Wow, what a week (month, year) we’ve been having. I’ve fallen behind on reading and replying to comments from last week, but I’ll try to catch up when I can. In the meantime, here’s this week’s story, based on David Stewart‘s photo prompt. Your comments are very welcome (even when it makes a while to respond).
They appeared every night, as the sun shuffled out of sight and the crickets took up their own song. I crouched and listened as a silent tune filled the park for a few moments before they faded from sight in the darkness.
Then, when I was old enough, I took the job as park custodian. I rigged lights in the bandstand so that the darkness couldn’t hide them, and I waited a final time. As dusk fell, my orchestra shimmered onto the stage. I listened, entranced again by their unheard song, and as darkness fell, I reached for the switch.
This week’s InMon prompts are extra exciting because I think one of them will meld well with the Friday Fictioneers prompt for tomorrow. Check back then to see if I manage to fit both in. For now, however, I’m going with the prompt Haunted Word.
There’s a ghost in our family. You can’t see it, it doesn’t throw crockery and, unlike whatever presence lingers over our stairs, it doesn’t spook the cat. But it’s there nevertheless. It’s in a look that crosses Jerry’s face, a knot in my stomach, tears in our sons’ eyes. It hides for days on end, leaving us to pretend we live a normal life, then it jumps out and catches us unawares.
There’s a van I’ve seen in town sometimes. It’s black, with white writing and symbols etched on the side: “Paranormal investigators”. I looked them up online once, just to see. They specialise in haunted houses and in removing the ghosts of former occupants who died there. It’s not right for us, of course, because it isn’t the house that’s haunted. I almost feel as though it could be sometimes – I catch myself seeing a flash of dark ponytail out of the corner of my eye, or I go into her old room and think for a moment I can smell those awful concoctions she used to make by adding dried petals to my shampoo. My little chemist.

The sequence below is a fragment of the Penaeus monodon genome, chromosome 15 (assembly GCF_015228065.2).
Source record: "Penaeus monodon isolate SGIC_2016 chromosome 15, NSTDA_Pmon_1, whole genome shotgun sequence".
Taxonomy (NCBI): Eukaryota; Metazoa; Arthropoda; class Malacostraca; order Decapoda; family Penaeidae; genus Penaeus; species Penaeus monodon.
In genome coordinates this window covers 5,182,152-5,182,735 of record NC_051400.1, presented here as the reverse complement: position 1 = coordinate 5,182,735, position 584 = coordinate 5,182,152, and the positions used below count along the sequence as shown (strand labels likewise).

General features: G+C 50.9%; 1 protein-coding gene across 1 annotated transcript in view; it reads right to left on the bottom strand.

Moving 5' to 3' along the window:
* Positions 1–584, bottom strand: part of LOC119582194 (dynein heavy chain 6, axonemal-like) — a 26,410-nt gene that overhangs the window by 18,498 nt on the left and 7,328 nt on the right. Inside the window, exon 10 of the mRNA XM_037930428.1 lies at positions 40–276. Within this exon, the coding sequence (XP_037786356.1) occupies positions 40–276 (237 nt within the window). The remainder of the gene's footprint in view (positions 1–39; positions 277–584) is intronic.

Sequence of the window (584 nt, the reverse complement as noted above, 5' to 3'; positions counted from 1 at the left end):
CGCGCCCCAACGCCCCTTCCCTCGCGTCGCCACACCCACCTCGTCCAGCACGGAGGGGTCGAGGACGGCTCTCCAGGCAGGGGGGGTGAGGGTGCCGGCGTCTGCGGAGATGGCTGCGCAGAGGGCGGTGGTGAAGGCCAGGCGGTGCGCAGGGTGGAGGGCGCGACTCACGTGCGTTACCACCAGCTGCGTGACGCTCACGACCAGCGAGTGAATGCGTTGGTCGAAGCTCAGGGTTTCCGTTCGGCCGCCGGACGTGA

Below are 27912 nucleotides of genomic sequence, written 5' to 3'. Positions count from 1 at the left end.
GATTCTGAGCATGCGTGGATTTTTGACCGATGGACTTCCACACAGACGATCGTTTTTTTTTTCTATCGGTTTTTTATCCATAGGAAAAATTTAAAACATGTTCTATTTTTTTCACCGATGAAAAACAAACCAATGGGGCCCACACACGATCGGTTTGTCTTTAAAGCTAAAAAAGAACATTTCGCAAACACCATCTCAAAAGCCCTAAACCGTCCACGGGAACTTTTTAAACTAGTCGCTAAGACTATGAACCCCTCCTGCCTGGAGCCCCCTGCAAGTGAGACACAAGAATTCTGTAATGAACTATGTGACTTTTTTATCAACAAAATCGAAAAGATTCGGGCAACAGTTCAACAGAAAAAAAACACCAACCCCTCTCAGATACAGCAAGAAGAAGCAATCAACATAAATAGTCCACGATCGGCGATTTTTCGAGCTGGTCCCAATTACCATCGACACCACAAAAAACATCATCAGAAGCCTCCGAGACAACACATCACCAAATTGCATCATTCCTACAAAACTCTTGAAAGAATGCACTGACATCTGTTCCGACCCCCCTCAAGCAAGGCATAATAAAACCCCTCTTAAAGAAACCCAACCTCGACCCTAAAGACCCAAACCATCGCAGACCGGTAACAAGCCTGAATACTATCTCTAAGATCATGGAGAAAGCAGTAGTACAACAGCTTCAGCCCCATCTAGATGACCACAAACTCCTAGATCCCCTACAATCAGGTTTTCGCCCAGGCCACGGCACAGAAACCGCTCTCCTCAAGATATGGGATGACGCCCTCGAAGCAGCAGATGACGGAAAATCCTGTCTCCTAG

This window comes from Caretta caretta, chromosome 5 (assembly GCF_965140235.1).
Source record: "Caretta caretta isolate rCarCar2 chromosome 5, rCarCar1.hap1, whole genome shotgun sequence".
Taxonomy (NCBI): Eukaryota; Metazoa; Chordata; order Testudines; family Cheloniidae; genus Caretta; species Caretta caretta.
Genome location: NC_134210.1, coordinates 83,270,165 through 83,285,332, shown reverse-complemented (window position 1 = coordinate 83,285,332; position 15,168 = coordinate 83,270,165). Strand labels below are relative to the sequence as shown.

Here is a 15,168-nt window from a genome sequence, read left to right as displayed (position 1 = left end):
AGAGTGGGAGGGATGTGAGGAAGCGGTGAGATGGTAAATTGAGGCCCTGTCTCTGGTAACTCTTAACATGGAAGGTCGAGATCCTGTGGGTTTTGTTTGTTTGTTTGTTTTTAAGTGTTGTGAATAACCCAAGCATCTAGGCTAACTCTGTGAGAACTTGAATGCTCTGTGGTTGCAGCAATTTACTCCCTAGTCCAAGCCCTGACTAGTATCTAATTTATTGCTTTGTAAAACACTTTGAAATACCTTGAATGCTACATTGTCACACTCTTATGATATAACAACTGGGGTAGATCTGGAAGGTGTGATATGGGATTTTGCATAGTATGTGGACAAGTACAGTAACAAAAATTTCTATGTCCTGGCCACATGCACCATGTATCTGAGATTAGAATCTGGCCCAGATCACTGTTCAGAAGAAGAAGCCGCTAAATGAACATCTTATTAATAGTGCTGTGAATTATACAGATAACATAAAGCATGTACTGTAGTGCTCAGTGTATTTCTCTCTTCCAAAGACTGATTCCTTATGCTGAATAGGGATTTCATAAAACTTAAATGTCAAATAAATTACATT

But she isn’t there – in human or in spirit form. The house isn’t haunted, though I sometimes wish it was. Our family is haunted, by memories, and by a word. Her name. Emily.
Once again, thank you to Madison Woods for a stunning photographic inspiration. I’m saving my introduction for after the story, as it contains spoilers, but I do hope you’ll read to the end.
It’s a night fit for horror. The full moon struggles to pierce gathering thunder clouds overhead and rumbles in the distance foretell a coming storm. Bat-like silhouettes flit briefly across the bright spot in the clouds, then disappear cackling into the blackness.
My teenage self would have feared ghouls and vampires approaching unseen in the gloom. As a child, I’d have been dressed as one and demanding treats. All Hallow’s Eve, the Day of the Dead.
But today there are no horrors. Today, I’m busy with the most important job of my life, and so is my brand new daughter*.
* * * * *
Clichéd, I’m sure, but the picture said ghosts and ghouls to me. However, the end of October has a special significance in our household at the moment, because we’re expecting a baby (*gender unspecified, but I had to pick one for the sake of the story), due 30th October! And what better way to tell you all than through a bit of Friday Fiction?
Our great leader, Madison (http://madisonwoods.wordpress.com/flash-fiction/first-contact/), is back from her vacation, and provided today’s inspiration with the picture below. If you head over to her page, do look at the comments below her story – plenty of other writers’ links there, you might find one you love!
I love pictures of people – everyone in the scene has a story to tell – but today it was the camera’s viewpoint that seemed most interesting to me. I hope you enjoy, but as ever constructive comments are just as welcome as positive ones.
The station master looked up at me. “Need a hand there, Miss?”
It was the end of the line. Brian was already off down the platform, hands stuffed in the pockets of his jacket, head jerking from one side to the other, looking for Mum. But I couldn’t move.
On the other side of the platform, between some luggage carts and a coiled hosepipe, stood the boy. Unnoticed, or unseen? He had just the same expression on his face as he’d had that day. Accusatory more than frightened. I thought I’d gotten rid of him, left all that in Boulder.